The HD cable on the orig computer did not have much space between the master and slave HD connectors so I switched it with the cable that came with the new HD when I switched the HD's. I had a second HD (a WD 80M) as the slave on the original computer, but it does not seem to have damaged at the time that the 1st HD was or when transferring data from it to the new HD. The 80M HD was attached when both crashes occured. If the prob was the PSU, shouldn't it also have damaged the 80M HD? And why was only the C: mainly affected while leaving the vast majority of the three data partitions unaffected?

So let tweak the HD hoopups scenarios slightly.
1st crash: 160M master 80M slave.
New install: 300M only attached. Loaded windows.
Data xfer: 300M master bad 160M slave, xfer 3 data partitions to data partitions on new HD.
Data xfer: 300M master 80M slave, switch HD cable, xfer data from 80M to data partitions on new HD.
Several hours later 2nd crash occured with 300M master and 80M slave attached.

In all configurations, HD assisnment was via "cable select" settings on all HDs.

The PSU is protected with a Battery Backup unit (Context 900 AVR). However the computer PSU could still be bad. Are the larger HD's more susceptible to damage via the PSU than smaller drives?

I do have access to another computer (this one) but unfortunately it is a slow 240Mhz Win86 model that doesn't support larger HD's. I can still run the Win XPHE system disc on the bad computer and using the recovery utility perhaps reformat the drive. If I do so, will it just reformat the C: drive? I assume as much, but only wanted to resort to this as a last resort. I am still hoping somehow to try to salvage any data that may be left on the orig HD C: drive.

Edited by Hardluck Hank, 04 January 2006 - 02:08 PM.

  • 0

#4
Samm

Samm

    Trusted Tech

  • Member
  • PipPipPipPipPipPip
  • 3,476 posts
OK, thanks for the additional information.

Re. your query about why only the C partition and not the slave drive or the logical partitions seem to have been affected....
There is nothing to stop the other partitions on the damaged drives from being affected at all but the C partition is th emost likely to be hit because it is the partition that is in constant use. i.e contains the windows installation etc so data is being constantly read from & written to this partition. Even when you are not knowingly reading/copying/writing/creating data on it, windows is still doing this when it runs programs, uses the swap file, places temp files & cookies etc on the drive.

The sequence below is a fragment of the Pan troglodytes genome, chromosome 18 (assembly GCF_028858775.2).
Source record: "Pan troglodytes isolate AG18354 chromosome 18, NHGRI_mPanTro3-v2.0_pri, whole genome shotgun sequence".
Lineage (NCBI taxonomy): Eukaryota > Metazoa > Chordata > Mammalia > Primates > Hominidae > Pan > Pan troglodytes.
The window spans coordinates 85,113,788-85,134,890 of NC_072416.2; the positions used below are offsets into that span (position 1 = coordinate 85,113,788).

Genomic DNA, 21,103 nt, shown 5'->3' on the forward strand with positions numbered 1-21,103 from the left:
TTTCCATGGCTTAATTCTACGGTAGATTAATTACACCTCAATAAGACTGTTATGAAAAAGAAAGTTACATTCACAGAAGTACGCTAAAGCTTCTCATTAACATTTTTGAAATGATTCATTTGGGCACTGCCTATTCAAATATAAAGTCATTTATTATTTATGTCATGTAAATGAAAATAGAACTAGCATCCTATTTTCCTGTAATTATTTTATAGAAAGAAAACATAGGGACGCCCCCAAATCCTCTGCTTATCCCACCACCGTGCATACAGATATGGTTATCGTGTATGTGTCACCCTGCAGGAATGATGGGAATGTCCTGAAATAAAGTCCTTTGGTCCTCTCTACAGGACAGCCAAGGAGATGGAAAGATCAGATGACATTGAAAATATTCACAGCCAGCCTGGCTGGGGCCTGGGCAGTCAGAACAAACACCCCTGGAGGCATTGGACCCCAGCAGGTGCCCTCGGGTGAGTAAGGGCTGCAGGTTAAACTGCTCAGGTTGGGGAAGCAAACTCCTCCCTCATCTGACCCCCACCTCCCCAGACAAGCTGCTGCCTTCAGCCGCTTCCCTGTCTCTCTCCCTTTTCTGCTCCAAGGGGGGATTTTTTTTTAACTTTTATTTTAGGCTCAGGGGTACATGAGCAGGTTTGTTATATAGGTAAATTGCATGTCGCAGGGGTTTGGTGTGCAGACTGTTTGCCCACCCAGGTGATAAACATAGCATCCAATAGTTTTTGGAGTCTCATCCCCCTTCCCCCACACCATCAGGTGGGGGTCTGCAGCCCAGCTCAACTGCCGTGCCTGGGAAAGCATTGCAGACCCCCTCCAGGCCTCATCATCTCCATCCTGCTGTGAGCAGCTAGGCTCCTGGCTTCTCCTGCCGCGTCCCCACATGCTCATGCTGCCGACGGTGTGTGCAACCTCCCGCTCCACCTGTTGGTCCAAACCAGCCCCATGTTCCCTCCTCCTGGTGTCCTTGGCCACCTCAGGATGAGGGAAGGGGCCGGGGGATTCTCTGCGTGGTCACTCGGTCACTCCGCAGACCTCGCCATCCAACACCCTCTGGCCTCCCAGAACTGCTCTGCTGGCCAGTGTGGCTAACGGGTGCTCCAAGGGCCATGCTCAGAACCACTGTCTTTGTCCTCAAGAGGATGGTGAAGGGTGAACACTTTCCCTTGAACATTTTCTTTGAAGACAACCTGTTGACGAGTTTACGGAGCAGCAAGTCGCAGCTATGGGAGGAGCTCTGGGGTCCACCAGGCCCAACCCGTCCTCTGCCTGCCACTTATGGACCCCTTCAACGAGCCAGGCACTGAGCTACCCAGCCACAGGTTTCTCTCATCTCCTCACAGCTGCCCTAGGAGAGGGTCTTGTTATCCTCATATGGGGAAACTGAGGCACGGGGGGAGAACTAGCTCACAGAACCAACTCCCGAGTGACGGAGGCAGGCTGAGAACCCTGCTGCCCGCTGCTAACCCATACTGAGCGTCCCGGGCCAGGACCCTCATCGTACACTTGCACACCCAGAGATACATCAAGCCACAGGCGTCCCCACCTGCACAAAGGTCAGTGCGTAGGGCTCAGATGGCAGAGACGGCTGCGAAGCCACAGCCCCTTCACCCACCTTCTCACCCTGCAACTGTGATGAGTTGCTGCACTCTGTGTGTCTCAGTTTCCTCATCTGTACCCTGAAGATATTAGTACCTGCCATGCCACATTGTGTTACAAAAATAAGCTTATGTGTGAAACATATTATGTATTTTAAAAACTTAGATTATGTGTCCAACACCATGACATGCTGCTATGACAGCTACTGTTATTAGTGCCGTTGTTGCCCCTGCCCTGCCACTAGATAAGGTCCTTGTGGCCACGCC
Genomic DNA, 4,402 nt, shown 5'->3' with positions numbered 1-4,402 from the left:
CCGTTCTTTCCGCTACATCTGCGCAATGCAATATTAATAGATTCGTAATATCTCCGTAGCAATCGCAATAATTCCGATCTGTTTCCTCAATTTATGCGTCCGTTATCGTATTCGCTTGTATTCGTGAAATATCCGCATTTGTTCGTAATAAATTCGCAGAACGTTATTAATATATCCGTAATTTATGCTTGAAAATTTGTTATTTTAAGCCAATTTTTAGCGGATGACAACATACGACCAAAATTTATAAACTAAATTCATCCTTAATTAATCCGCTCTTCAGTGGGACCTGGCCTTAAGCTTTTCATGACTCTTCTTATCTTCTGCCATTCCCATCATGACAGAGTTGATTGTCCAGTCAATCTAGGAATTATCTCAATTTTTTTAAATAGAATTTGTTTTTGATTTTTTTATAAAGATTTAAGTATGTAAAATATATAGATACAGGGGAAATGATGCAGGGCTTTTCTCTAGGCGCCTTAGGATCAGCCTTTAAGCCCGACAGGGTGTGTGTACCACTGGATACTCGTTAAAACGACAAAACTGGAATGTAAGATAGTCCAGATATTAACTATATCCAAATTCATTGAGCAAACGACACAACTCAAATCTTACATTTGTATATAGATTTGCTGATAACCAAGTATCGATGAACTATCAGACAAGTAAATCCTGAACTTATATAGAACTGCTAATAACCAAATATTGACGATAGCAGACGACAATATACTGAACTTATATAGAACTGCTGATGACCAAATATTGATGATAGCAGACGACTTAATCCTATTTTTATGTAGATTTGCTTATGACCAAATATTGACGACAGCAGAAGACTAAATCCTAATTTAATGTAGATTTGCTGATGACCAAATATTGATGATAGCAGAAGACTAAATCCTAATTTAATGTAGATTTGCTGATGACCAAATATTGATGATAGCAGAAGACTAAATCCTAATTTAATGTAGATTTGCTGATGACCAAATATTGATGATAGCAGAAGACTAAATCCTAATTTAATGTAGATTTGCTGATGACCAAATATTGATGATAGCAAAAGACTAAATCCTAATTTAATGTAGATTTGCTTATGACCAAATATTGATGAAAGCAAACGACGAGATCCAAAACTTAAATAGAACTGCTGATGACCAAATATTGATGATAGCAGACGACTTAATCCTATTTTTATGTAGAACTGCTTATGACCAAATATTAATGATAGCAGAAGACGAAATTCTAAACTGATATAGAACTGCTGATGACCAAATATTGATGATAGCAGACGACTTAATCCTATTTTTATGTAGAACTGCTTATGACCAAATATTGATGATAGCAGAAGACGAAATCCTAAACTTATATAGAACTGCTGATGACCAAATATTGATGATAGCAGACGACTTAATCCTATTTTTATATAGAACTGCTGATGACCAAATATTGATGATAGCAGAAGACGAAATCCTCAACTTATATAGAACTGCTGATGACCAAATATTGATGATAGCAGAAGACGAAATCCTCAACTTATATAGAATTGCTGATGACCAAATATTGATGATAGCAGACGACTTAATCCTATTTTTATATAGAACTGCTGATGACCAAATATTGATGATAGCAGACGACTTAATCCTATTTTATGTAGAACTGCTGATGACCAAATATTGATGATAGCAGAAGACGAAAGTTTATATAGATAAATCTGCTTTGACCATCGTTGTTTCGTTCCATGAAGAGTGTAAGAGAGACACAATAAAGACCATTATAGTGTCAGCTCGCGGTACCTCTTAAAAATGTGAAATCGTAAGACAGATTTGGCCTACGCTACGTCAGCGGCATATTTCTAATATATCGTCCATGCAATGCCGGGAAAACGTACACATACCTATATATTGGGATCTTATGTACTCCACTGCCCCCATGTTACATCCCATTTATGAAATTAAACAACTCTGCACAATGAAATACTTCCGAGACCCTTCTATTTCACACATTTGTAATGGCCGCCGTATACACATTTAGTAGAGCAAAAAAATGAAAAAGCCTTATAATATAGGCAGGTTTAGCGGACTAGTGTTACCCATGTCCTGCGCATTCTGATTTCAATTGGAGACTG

Therefore when a problem occurs with the drive, the chances are it will be the C partition that is being accessed at that time.

As I suggested before, for the purposes of troubleshooting, it would be wise to have only one of the drives connected for now, so I suggest that you go back to using the original data cable, just in case.
Whether you decide to do this or not, I still recommend you check the connections on the data cable & the pins on the motherboard IDE port.

It would also be worth swapping the molex connector that you have had plugged into the master drive for one of the other molex connectors on the PSU. This will at least eliminate any possibility of it being a problem with that particular power connector.

To determine whether any of the data is easily recoverable on either drive, you could try booting the system from a boot disk & accessing the drive that way. If the files on the drive are accessible & seem OK, then you just need to find a way of transferring them off of there.

After doing this, or if the data does not appear to be recoverable, I suggest you go to Maxtors website & download there DOS based powermax utility. This will allow you to run diagnostics on the drive & should let you perform a low level format if necessary. Be warned that a low level format is a last resort & will render all data on the drive completely unrecoverable.

A normal (high-level) format, such as the one used by windows & DOS, will not affect the bad sectors. In other words, they will still be present after the format.

A low level format only removes the marking of the bad sectors. This means that if these sectors really are bad, then the system will detect them & remark them all over again when you try to use the drive. A low level format also removes all the partitions on the drive. In other words, you can't just low level format the C partition, only the entire drive.

I appreciate that your other computer cannot recognise drives of this size but if you can find a machine that will (speak very nicely to a friend maybe?), then your best option would be to connect one of your drives up as a slave in their computer & attempt to recover the data that way, preferably to a flash stick or CDRW rather than to their hard drive.

When you run the daignostic etc though, do this either from your own system or from another computer with all of that computers own drives removed. This way theres no chance of anything you do accidentally affecting another drive.
  • 0






Similar Topics

0 user(s) are reading this topic

0 members, 0 guests, 0 anonymous users

As Featured On:

Microsoft Yahoo BBC MSN PC Magazine Washington Post HP